- The Washington Times - Sunday, April 16, 2006

Qazi probe continues

NEW YORK — The internal investigation into possible wrongdoing in the United Nations’ Iraq office won’t be finished for another week or so, but it appears senior diplomat Ashraf Jehangir Qazi will be cleared.

“We have been informed that the [Office of Internal Oversight Services] report will be finished during the course of next week and transmitted to the secretary-general,” U.N. spokesman Stephane Dujarric said Thursday after days of questioning by reporters.

“OIOS has been able to assure us that Mr. Qazi will be cleared of any wrongdoing,” Mr. Dujarric added. “The secretary-general has, as you know, expressed his full confidence in Mr. Qazi throughout this difficult process, and he reiterates that today. And fuller comments would not be appropriate until the full report is received.”

The investigation, which U.N. sources say involves accusations of skimming money from election-assistance funds, allowing vehicles to go missing and exhibiting a preference for Pakistani job candidates, appears to have been completed very quickly by OIOS standards. A U.N. official indicated that the complaints, lodged by a disgruntled staffer, were considered more of a nuisance than a lead.

The U.N. spokesman’s office said the report probably will not be made public, but might be shared in an edited version, with member states that request a copy. As of Thursday, no U.N. mission had sought one.

Impatient in Africa

The Security Council agreed last week to extend the peacekeeping mission on the Ethiopian-Eritrean border only a month, with a firm warning to both governments that it is considering downgrading the effort to an observer mission.

Frustrated diplomats indicate they are ready to pull the plug entirely.

Council members have been at a loss regarding the peacekeeping mission, which was established in 2000 but has been compromised by Asmara’s interference and Addis Ababa’s refusal to let international observers map the boundary on the ground.

The Ethiopian government has refused to carry out the 2002 decision of the international Eritrea-Ethiopia Boundary Commission, an independent group that awarded several key towns to Eritrea. The Eritrean government has turned up the heat in recent months by harassing staff working for the peacekeeping mission, demanding that European, Russia and U.S. personnel be relocated, and even grounding U.N. flights. Troop-contributing countries have watched in anger as sick or injured peacekeepers were evacuated by road.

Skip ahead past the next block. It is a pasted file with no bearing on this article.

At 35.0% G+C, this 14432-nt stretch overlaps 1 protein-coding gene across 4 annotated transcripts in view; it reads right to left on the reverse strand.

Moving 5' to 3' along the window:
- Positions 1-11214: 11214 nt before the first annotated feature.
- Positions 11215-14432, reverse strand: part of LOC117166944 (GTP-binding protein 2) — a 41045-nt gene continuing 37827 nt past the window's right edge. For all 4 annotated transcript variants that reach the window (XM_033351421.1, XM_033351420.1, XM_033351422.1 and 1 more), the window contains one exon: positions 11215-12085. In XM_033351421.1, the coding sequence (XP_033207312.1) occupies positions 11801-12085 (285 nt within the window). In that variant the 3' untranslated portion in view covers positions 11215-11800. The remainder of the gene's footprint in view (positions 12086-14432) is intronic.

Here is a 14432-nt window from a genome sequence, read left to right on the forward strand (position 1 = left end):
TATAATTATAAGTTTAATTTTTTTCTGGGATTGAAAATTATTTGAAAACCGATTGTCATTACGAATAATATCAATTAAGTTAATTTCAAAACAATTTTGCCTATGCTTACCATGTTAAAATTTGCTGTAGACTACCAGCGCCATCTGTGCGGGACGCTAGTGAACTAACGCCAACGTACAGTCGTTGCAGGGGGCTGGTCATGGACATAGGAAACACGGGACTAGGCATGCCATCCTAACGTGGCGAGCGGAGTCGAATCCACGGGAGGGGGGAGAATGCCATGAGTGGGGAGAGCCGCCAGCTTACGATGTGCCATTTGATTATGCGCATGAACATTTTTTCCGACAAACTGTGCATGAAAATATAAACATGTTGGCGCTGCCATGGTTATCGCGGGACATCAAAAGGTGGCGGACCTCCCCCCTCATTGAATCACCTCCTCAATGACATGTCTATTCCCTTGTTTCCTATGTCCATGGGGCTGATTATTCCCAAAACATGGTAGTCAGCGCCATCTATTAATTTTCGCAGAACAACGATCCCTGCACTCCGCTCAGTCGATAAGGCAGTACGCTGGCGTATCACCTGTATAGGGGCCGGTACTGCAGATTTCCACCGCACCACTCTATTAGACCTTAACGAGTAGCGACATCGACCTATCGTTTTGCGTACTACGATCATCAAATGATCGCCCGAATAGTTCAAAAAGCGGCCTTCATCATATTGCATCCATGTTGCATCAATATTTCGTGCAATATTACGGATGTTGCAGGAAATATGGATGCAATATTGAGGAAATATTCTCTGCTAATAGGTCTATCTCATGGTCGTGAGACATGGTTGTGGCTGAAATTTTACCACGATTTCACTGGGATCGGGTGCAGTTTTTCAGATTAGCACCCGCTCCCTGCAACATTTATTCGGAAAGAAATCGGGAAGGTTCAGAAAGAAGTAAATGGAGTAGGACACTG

The council resolution calls for Ethiopia to “take immediately concrete steps to enable, without preconditions, the Commission to demarcate the border.”

Eritrea, for its part, was told to “reverse, without further delay or preconditions, its decision to ban U.N. helicopter flights, as well as additional restrictions imposed on the operations” of the United Nations Mission in Eritrea and Ethiopia (UNMEE). Diplomats have expressed concern that their efforts may achieve little by the May 15 deadline. U.N. political analysts also are frustrated.

“I leave Ethiopia and Eritrea the way I found them in 2000,” Legwaila Joseph Legwaila, U.N. Secretary-General Kofi Annan’s special envoy to the two countries, said in his farewell press conference last week.

The standoff vexes observers and diplomats, who note that the boundary areas contain sparsely populated villages with no natural resources and say gritty substance farming is not worth fighting over.

Ethiopia, which has the greater military capability, is unlikely to resume fighting unless attacked by Eritrea, Prime Minister Meles Zenawi told The Washington Times recently. He noted that if UNMEE was unable to do its work because of Eritrea’s restrictions, “they could close it down.”

Mr. Meles said his government accepts the border commission’s findings, but could complete the process only after talks with Eritrea, which has been less clear on its position.

Betsy Pisik can be reached by e-mail at bpisik@washingtontimes.com.

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